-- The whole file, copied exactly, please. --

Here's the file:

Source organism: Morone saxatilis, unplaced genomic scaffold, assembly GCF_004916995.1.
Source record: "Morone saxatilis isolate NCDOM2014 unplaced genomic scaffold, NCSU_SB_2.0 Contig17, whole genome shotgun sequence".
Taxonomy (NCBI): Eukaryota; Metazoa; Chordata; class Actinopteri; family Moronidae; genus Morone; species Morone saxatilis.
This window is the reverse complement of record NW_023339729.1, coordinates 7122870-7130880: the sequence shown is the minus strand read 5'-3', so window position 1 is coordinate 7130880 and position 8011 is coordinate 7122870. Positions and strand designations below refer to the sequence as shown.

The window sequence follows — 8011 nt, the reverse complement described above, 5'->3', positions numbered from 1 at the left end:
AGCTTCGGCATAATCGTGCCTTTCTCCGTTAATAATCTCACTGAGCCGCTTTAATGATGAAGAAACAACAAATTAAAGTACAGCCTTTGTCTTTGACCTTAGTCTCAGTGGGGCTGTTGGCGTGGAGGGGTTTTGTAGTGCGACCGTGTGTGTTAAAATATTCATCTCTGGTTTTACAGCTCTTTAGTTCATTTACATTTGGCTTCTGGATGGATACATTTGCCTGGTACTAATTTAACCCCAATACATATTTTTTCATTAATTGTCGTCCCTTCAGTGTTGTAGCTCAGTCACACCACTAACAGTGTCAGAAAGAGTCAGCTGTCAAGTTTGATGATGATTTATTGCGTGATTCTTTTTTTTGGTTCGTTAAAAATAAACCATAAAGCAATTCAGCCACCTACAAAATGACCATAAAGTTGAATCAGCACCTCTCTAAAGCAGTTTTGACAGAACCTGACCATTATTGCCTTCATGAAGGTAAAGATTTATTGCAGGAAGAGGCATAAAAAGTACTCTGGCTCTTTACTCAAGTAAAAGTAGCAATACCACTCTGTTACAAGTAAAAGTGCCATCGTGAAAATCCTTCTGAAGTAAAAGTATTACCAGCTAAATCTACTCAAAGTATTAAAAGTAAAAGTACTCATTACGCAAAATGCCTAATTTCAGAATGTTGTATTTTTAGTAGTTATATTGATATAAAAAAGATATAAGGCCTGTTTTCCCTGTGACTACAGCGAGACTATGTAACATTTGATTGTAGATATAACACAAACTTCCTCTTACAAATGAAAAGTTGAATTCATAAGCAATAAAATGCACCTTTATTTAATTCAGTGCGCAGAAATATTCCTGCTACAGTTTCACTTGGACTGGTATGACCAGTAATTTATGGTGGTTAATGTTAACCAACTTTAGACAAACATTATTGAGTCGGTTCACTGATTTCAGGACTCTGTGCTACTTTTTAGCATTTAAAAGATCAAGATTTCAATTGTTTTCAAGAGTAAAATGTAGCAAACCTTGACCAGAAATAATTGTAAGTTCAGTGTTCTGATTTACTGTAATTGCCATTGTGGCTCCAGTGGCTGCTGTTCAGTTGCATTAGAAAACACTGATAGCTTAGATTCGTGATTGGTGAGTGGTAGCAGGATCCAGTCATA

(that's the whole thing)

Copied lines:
Source organism: Morone saxatilis, unplaced genomic scaffold, assembly GCF_004916995.1.
Source record: "Morone saxatilis isolate NCDOM2014 unplaced genomic scaffold, NCSU_SB_2.0 Contig17, whole genome shotgun sequence".
Taxonomy (NCBI): Eukaryota; Metazoa; Chordata; class Actinopteri; family Moronidae; genus Morone; species Morone saxatilis.
This window is the reverse complement of record NW_023339729.1, coordinates 7122870-7130880: the sequence shown is the minus strand read 5'-3', so window position 1 is coordinate 7130880 and position 8011 is coordinate 7122870. Positions and strand designations below refer to the sequence as shown.

The window sequence follows — 8011 nt, the reverse complement described above, 5'->3', positions numbered from 1 at the left end:
AGCTTCGGCATAATCGTGCCTTTCTCCGTTAATAATCTCACTGAGCCGCTTTAATGATGAAGAAACAACAAATTAAAGTACAGCCTTTGTCTTTGACCTTAGTCTCAGTGGGGCTGTTGGCGTGGAGGGGTTTTGTAGTGCGACCGTGTGTGTTAAAATATTCATCTCTGGTTTTACAGCTCTTTAGTTCATTTACATTTGGCTTCTGGATGGATACATTTGCCTGGTACTAATTTAACCCCAATACATATTTTTTCATTAATTGTCGTCCCTTCAGTGTTGTAGCTCAGTCACACCACTAACAGTGTCAGAAAGAGTCAGCTGTCAAGTTTGATGATGATTTATTGCGTGATTCTTTTTTTTGGTTCGTTAAAAATAAACCATAAAGCAATTCAGCCACCTACAAAATGACCATAAAGTTGAATCAGCACCTCTCTAAAGCAGTTTTGACAGAACCTGACCATTATTGCCTTCATGAAGGTAAAGATTTATTGCAGGAAGAGGCATAAAAAGTACTCTGGCTCTTTACTCAAGTAAAAGTAGCAATACCACTCTGTTACAAGTAAAAGTGCCATCGTGAAAATCCTTCTGAAGTAAAAGTATTACCAGCTAAATCTACTCAAAGTATTAAAAGTAAAAGTACTCATTACGCAAAATGCCTAATTTCAGAATGTTGTATTTTTAGTAGTTATATTGATATAAAAAAGATATAAGGCCTGTTTTCCCTGTGACTACAGCGAGACTATGTAACATTTGATTGTAGATATAACACAAACTTCCTCTTACAAATGAAAAGTTGAATTCATAAGCAATAAAATGCACCTTTATTTAATTCAGTGCGCAGAAATATTCCTGCTACAGTTTCACTTGGACTGGTATGACCAGTAATTTATGGTGGTTAATGTTAACCAACTTTAGACAAACATTATTGAGTCGGTTCACTGATTTCAGGACTCTGTGCTACTTTTTAGCATTTAAAAGATCAAGATTTCAATTGTTTTCAAGAGTAAAATGTAGCAAACCTTGACCAGAAATAATTGTAAGTTCAGTGTTCTGATTTACTGTAATTGCCATTGTGGCTCCAGTGGCTGCTGTTCAGTTGCATTAGAAAACACTGATAGCTTAGATTCGTGATTGGTGAGTGGTAGCAGGATCCAGTCATA